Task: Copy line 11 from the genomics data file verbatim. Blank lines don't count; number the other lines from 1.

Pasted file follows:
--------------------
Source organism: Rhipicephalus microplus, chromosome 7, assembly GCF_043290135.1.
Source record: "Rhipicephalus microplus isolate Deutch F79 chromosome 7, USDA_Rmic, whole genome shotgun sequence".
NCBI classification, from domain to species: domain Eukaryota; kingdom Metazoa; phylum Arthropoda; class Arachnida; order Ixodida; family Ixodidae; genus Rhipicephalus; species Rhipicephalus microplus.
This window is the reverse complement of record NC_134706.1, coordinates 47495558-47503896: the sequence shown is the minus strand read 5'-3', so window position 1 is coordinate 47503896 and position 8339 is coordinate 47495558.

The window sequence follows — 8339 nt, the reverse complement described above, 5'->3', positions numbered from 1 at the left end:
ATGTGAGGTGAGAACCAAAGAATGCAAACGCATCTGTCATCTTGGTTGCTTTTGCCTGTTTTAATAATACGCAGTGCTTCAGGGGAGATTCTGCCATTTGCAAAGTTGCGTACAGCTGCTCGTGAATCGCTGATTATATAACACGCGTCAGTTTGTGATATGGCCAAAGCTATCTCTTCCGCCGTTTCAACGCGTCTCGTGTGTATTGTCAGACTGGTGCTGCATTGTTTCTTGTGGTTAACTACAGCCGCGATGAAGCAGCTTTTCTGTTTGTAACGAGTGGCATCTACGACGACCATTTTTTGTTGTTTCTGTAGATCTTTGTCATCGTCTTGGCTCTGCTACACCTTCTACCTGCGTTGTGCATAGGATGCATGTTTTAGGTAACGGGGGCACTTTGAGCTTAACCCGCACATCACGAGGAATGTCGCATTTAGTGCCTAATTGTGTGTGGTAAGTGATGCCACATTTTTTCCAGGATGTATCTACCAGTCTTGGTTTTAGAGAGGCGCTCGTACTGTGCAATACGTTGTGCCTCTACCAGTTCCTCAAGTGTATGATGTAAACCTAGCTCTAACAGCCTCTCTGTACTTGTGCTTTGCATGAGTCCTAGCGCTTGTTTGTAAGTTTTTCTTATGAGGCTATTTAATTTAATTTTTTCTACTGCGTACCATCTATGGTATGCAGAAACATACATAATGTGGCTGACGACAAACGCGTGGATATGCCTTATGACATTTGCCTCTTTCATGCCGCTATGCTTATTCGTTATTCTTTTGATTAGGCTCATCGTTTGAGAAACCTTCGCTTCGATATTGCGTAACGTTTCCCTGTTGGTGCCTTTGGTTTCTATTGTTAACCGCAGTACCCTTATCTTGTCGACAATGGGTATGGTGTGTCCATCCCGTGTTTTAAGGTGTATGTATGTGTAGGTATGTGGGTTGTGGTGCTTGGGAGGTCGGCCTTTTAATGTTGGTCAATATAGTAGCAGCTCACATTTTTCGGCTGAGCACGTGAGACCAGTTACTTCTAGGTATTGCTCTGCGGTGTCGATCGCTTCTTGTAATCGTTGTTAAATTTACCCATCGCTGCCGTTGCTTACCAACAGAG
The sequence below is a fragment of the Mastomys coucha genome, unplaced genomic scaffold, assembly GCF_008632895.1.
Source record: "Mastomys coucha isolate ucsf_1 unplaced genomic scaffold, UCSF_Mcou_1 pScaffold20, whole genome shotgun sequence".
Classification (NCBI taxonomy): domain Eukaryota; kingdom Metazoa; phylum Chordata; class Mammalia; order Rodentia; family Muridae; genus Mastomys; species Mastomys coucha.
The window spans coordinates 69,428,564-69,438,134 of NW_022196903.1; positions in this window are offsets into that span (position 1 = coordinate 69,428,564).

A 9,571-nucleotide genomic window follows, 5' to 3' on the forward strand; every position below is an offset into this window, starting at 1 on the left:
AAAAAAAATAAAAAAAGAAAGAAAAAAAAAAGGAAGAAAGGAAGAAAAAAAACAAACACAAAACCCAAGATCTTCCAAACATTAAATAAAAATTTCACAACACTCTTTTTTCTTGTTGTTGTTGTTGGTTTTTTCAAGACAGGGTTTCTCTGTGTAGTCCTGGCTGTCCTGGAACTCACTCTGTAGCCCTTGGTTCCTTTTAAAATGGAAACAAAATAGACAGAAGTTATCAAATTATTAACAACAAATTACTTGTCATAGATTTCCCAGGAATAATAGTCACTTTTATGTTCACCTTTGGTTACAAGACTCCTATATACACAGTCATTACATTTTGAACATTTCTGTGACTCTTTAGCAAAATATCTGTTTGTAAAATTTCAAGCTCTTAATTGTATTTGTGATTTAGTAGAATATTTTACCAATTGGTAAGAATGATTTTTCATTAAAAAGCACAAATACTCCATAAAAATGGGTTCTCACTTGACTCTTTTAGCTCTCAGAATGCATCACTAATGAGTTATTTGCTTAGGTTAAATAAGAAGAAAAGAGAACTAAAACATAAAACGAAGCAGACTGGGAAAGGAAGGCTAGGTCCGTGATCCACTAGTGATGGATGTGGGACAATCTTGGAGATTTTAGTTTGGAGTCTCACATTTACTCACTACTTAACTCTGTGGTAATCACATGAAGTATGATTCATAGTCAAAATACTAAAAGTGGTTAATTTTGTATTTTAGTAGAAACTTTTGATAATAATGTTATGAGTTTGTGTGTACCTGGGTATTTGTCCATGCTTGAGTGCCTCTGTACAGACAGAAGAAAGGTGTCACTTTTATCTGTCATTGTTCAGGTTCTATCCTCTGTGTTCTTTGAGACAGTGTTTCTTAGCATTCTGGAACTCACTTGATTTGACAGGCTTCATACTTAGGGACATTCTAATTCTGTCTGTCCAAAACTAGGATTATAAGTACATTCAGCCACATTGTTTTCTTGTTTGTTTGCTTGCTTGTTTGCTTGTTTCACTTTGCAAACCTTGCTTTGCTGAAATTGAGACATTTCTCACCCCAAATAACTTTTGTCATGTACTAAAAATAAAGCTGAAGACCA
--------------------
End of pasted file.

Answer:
A 9,571-nucleotide genomic window follows, 5' to 3' on the forward strand; every position below is an offset into this window, starting at 1 on the left: